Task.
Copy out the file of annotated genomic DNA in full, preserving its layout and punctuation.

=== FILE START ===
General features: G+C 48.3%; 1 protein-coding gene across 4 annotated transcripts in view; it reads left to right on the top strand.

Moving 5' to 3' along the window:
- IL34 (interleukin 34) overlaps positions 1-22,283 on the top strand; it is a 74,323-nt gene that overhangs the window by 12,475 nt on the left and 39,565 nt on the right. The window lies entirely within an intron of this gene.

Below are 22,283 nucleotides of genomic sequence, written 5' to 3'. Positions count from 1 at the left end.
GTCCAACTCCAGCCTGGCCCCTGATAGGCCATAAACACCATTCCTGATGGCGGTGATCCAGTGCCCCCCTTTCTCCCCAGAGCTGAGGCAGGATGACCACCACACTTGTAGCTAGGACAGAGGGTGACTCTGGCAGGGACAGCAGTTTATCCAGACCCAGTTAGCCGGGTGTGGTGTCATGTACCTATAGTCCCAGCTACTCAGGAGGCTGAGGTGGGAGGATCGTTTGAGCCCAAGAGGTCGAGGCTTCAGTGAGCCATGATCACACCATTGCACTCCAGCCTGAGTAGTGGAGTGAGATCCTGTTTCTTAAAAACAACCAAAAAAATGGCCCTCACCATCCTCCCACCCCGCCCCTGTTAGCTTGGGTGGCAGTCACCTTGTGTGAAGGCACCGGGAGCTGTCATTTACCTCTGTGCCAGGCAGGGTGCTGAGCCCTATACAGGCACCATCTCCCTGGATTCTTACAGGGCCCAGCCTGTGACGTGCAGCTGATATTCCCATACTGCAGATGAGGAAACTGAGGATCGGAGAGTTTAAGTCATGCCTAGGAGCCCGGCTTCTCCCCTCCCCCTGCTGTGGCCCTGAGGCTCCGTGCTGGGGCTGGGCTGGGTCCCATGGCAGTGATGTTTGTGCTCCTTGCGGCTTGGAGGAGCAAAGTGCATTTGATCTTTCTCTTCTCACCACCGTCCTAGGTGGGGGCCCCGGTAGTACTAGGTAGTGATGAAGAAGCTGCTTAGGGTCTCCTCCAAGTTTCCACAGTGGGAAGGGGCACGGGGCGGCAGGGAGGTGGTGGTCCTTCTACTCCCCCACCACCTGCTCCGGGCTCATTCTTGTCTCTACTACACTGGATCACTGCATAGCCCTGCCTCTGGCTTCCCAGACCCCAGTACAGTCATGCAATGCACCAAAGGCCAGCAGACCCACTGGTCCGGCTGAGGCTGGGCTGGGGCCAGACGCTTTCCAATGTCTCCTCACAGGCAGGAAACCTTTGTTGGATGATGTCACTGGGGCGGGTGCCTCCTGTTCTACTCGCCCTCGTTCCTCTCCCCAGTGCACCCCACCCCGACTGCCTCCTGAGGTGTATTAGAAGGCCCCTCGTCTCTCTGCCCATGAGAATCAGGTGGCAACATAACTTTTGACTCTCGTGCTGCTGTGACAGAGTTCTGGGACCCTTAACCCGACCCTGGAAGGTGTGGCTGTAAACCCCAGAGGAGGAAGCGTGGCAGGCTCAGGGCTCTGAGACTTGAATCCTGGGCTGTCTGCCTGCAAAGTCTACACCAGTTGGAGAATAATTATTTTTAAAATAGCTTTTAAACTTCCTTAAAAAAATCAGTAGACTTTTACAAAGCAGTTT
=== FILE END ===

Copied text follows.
General features: G+C 48.3%; 1 protein-coding gene across 4 annotated transcripts in view; it reads left to right on the top strand.

Moving 5' to 3' along the window:
- IL34 (interleukin 34) overlaps positions 1-22,283 on the top strand; it is a 74,323-nt gene that overhangs the window by 12,475 nt on the left and 39,565 nt on the right. The window lies entirely within an intron of this gene.

Below are 22,283 nucleotides of genomic sequence, written 5' to 3'. Positions count from 1 at the left end.
GTCCAACTCCAGCCTGGCCCCTGATAGGCCATAAACACCATTCCTGATGGCGGTGATCCAGTGCCCCCCTTTCTCCCCAGAGCTGAGGCAGGATGACCACCACACTTGTAGCTAGGACAGAGGGTGACTCTGGCAGGGACAGCAGTTTATCCAGACCCAGTTAGCCGGGTGTGGTGTCATGTACCTATAGTCCCAGCTACTCAGGAGGCTGAGGTGGGAGGATCGTTTGAGCCCAAGAGGTCGAGGCTTCAGTGAGCCATGATCACACCATTGCACTCCAGCCTGAGTAGTGGAGTGAGATCCTGTTTCTTAAAAACAACCAAAAAAATGGCCCTCACCATCCTCCCACCCCGCCCCTGTTAGCTTGGGTGGCAGTCACCTTGTGTGAAGGCACCGGGAGCTGTCATTTACCTCTGTGCCAGGCAGGGTGCTGAGCCCTATACAGGCACCATCTCCCTGGATTCTTACAGGGCCCAGCCTGTGACGTGCAGCTGATATTCCCATACTGCAGATGAGGAAACTGAGGATCGGAGAGTTTAAGTCATGCCTAGGAGCCCGGCTTCTCCCCTCCCCCTGCTGTGGCCCTGAGGCTCCGTGCTGGGGCTGGGCTGGGTCCCATGGCAGTGATGTTTGTGCTCCTTGCGGCTTGGAGGAGCAAAGTGCATTTGATCTTTCTCTTCTCACCACCGTCCTAGGTGGGGGCCCCGGTAGTACTAGGTAGTGATGAAGAAGCTGCTTAGGGTCTCCTCCAAGTTTCCACAGTGGGAAGGGGCACGGGGCGGCAGGGAGGTGGTGGTCCTTCTACTCCCCCACCACCTGCTCCGGGCTCATTCTTGTCTCTACTACACTGGATCACTGCATAGCCCTGCCTCTGGCTTCCCAGACCCCAGTACAGTCATGCAATGCACCAAAGGCCAGCAGACCCACTGGTCCGGCTGAGGCTGGGCTGGGGCCAGACGCTTTCCAATGTCTCCTCACAGGCAGGAAACCTTTGTTGGATGATGTCACTGGGGCGGGTGCCTCCTGTTCTACTCGCCCTCGTTCCTCTCCCCAGTGCACCCCACCCCGACTGCCTCCTGAGGTGTATTAGAAGGCCCCTCGTCTCTCTGCCCATGAGAATCAGGTGGCAACATAACTTTTGACTCTCGTGCTGCTGTGACAGAGTTCTGGGACCCTTAACCCGACCCTGGAAGGTGTGGCTGTAAACCCCAGAGGAGGAAGCGTGGCAGGCTCAGGGCTCTGAGACTTGAATCCTGGGCTGTCTGCCTGCAAAGTCTACACCAGTTGGAGAATAATTATTTTTAAAATAGCTTTTAAACTTCCTTAAAAAAATCAGTAGACTTTTACAAAGCAGTTT